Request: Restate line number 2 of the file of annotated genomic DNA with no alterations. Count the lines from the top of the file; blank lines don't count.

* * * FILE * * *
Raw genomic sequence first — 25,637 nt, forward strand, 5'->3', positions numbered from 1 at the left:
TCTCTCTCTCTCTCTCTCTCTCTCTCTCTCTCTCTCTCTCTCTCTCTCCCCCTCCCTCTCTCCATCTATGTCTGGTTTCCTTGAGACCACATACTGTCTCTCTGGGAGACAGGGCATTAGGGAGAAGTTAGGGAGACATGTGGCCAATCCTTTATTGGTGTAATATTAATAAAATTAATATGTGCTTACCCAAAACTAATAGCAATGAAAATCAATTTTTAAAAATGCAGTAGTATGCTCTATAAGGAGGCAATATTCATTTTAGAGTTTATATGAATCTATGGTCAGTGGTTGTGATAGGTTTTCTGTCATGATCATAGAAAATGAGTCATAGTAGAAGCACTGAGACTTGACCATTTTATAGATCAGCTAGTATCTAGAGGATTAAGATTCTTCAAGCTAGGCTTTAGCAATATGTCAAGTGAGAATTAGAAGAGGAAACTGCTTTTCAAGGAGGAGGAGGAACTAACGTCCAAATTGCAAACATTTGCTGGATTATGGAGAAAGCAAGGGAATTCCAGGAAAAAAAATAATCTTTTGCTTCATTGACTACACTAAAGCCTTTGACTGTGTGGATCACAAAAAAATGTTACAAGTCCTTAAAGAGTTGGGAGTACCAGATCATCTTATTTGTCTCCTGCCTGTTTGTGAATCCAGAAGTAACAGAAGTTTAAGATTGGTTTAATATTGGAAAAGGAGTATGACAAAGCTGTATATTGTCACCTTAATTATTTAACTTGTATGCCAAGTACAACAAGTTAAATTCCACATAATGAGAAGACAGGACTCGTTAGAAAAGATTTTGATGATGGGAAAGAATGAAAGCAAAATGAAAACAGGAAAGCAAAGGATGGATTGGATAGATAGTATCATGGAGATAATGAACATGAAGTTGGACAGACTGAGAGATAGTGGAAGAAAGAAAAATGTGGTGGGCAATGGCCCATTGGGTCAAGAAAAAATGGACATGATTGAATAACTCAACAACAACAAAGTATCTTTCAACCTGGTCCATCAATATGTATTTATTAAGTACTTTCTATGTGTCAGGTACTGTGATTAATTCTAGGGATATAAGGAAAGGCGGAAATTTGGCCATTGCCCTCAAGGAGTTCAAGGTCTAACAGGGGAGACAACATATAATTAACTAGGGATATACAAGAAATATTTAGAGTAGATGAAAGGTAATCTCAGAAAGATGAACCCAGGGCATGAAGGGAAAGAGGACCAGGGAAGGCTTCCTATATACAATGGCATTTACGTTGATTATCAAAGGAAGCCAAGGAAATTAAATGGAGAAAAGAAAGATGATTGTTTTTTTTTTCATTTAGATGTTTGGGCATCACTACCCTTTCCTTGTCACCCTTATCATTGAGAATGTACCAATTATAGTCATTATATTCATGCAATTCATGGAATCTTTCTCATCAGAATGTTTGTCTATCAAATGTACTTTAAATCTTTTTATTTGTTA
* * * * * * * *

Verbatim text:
TCTCTCTCTCTCTCTCTCTCTCTCTCTCTCTCTCTCTCTCTCTCTCTCCCCCTCCCTCTCTCCATCTATGTCTGGTTTCCTTGAGACCACATACTGTCTCTCTGGGAGACAGGGCATTAGGGAGAAGTTAGGGAGACATGTGGCCAATCCTTTATTGGTGTAATATTAATAAAATTAATATGTGCTTACCCAAAACTAATAGCAATGAAAATCAATTTTTAAAAATGCAGTAGTATGCTCTATAAGGAGGCAATATTCATTTTAGAGTTTATATGAATCTATGGTCAGTGGTTGTGATAGGTTTTCTGTCATGATCATAGAAAATGAGTCATAGTAGAAGCACTGAGACTTGACCATTTTATAGATCAGCTAGTATCTAGAGGATTAAGATTCTTCAAGCTAGGCTTTAGCAATATGTCAAGTGAGAATTAGAAGAGGAAACTGCTTTTCAAGGAGGAGGAGGAACTAACGTCCAAATTGCAAACATTTGCTGGATTATGGAGAAAGCAAGGGAATTCCAGGAAAAAAAATAATCTTTTGCTTCATTGACTACACTAAAGCCTTTGACTGTGTGGATCACAAAAAAATGTTACAAGTCCTTAAAGAGTTGGGAGTACCAGATCATCTTATTTGTCTCCTGCCTGTTTGTGAATCCAGAAGTAACAGAAGTTTAAGATTGGTTTAATATTGGAAAAGGAGTATGACAAAGCTGTATATTGTCACCTTAATTATTTAACTTGTATGCCAAGTACAACAAGTTAAATTCCACATAATGAGAAGACAGGACTCGTTAGAAAAGATTTTGATGATGGGAAAGAATGAAAGCAAAATGAAAACAGGAAAGCAAAGGATGGATTGGATAGATAGTATCATGGAGATAATGAACATGAAGTTGGACAGACTGAGAGATAGTGGAAGAAAGAAAAATGTGGTGGGCAATGGCCCATTGGGTCAAGAAAAAATGGACATGATTGAATAACTCAACAACAACAAAGTATCTTTCAACCTGGTCCATCAATATGTATTTATTAAGTACTTTCTATGTGTCAGGTACTGTGATTAATTCTAGGGATATAAGGAAAGGCGGAAATTTGGCCATTGCCCTCAAGGAGTTCAAGGTCTAACAGGGGAGACAACATATAATTAACTAGGGATATACAAGAAATATTTAGAGTAGATGAAAGGTAATCTCAGAAAGATGAACCCAGGGCATGAAGGGAAAGAGGACCAGGGAAGGCTTCCTATATACAATGGCATTTACGTTGATTATCAAAGGAAGCCAAGGAAATTAAATGGAGAAAAGAAAGATGATTGTTTTTTTTTTCATTTAGATGTTTGGGCATCACTACCCTTTCCTTGTCACCCTTATCATTGAGAATGTACCAATTATAGTCATTATATTCATGCAATTCATGGAATCTTTCTCATCAGAATGTTTGTCTATCAAATGTACTTTAAATCTTTTTATTTGTTA